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Wilson flings knuckler; Gordon strong at second

Wilson flings knuckler; Gordon strong at second play video for Wilson flings knuckler; Gordon strong at second

GLENDALE, Ariz. -- Tuesday's game for the Dodgers started with reliever Brian Wilson throwing a knuckleball for a strike and included two defensive gems by Dee Gordon, continuing to look like a serious candidate at second base.

Wilson shrugged off the question about the knuckleball he threw to Seattle's Brad Miller -- "A strike-one pitch, I don't know what it was" -- but it was a knuckleball and a good one, a fitting way for the hard thrower to begin a game pitched by relievers in place of the injured Zack Greinke.

Wilson said he's not only ready now for the season to start, "I'm ready when I come into camp, that's the way I play. I don't know how to pitch at 75 percent. Right now I'm 100 percent."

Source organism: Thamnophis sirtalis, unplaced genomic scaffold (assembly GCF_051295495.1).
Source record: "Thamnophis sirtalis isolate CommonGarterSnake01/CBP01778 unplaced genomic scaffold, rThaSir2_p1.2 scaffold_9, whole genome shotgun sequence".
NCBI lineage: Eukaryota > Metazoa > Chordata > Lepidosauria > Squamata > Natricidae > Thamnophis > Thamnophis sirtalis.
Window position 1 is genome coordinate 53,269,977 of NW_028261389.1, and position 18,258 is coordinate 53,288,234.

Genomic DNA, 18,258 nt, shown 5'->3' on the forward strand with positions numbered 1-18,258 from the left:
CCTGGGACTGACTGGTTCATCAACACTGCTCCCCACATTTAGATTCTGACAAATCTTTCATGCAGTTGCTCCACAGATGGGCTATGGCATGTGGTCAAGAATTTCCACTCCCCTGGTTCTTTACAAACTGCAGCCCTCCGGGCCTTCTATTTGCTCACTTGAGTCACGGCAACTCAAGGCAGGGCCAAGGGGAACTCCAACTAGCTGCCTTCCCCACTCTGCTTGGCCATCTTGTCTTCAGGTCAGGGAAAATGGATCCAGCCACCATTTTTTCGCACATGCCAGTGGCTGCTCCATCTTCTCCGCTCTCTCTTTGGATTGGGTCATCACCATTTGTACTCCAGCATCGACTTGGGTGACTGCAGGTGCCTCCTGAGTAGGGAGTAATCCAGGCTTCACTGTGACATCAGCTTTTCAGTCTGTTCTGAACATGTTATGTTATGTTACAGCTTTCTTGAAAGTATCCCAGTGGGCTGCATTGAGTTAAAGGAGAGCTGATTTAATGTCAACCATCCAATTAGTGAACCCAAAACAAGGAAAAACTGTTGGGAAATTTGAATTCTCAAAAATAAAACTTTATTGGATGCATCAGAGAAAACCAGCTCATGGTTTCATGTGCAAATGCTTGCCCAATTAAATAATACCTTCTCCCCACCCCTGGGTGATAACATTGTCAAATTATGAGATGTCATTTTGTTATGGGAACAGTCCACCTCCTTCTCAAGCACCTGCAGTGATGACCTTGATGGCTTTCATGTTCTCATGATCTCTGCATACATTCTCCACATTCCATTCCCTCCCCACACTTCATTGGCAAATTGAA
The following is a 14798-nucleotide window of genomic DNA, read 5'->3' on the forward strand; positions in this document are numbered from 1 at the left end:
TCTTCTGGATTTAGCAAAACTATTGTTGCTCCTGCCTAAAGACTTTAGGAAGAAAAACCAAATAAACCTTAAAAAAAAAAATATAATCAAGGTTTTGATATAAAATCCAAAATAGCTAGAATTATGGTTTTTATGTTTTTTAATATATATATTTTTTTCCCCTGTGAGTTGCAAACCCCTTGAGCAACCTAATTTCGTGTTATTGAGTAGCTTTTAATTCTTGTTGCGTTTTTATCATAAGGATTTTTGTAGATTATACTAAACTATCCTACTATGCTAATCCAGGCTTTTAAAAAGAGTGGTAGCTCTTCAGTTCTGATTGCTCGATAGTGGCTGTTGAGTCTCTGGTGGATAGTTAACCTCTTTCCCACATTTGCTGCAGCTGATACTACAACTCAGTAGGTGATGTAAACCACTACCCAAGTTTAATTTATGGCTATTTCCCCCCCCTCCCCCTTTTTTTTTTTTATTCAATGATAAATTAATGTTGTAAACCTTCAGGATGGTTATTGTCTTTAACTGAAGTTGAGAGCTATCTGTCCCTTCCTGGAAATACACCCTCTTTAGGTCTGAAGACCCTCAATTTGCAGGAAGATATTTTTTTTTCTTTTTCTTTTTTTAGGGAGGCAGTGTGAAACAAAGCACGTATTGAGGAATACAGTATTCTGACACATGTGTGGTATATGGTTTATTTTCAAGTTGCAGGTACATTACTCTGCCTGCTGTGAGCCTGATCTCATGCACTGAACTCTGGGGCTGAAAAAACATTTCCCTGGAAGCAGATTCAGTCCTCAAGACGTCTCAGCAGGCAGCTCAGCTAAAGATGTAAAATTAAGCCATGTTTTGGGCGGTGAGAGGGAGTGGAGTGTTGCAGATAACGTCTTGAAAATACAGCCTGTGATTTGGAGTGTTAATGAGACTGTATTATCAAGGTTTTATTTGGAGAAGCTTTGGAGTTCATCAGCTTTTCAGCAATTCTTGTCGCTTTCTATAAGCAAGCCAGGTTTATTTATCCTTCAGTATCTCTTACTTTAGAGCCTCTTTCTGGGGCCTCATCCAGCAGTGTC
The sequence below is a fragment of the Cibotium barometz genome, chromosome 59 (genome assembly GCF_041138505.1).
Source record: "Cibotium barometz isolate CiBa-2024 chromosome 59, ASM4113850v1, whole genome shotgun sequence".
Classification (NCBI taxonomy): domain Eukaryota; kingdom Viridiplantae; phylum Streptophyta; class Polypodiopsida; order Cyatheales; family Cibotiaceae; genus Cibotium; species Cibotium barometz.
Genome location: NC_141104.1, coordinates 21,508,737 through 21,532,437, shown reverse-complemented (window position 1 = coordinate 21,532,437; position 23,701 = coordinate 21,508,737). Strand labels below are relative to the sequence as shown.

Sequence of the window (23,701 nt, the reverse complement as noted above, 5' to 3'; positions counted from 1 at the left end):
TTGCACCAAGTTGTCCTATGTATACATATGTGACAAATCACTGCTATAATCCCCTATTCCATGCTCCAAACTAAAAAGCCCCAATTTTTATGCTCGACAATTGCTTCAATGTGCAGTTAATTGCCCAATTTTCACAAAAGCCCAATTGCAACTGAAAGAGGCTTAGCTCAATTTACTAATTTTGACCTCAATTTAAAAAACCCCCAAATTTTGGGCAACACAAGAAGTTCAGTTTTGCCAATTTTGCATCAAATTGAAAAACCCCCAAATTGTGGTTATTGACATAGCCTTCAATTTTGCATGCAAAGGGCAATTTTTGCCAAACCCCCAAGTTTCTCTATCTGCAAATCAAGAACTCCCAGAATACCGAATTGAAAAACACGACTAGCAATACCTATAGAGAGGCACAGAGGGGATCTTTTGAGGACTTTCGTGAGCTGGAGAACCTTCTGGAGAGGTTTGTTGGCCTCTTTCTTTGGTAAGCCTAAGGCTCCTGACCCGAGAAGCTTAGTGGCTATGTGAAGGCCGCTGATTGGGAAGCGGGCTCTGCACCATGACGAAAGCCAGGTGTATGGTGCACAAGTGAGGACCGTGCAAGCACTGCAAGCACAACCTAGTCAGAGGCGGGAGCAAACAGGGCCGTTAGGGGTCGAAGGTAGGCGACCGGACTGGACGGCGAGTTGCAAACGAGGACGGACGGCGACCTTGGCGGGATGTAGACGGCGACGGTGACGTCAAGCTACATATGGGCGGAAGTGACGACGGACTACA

Also pitching for the Dodgers were relievers Kenley Jansen, J.P. Howell, Jayme Wright, Chris Perez, Chris Withrow and Red Patterson. Howell was charged with three runs (two earned), but manager Don Mattingly pointed out that he wasn't hit hard. Wright also allowed a run.

Withrow pitched two scoreless innings, but in part because of Gordon. He seems to have moved into Skip Schumaker's role of second base/center field with a chance to become the primary second baseman, where he seems better suited than his natural shortstop position.

The second baseman supposedly would have been Cuban Alex Guerrero, but the fact that he hasn't started there in three of the past four games is a strong indication that he'll open the season in the Minor Leagues and continue the transition from shortstop. The Dodgers figure to open with a second-base platoon involving some combination of Gordon, Justin Turner, Chone Figgins, Brendan Harris and Miguel Rojas.

Figgins started Tuesday at second base, his fifth different position. That versatility could win him a job after sitting out a season, although Mattingly said his most recent at-bats have been "more stagnant" than his earlier ones.

Ken Gurnick is a reporter for MLB.com. This story was not subject to the approval of Major League Baseball or its clubs.

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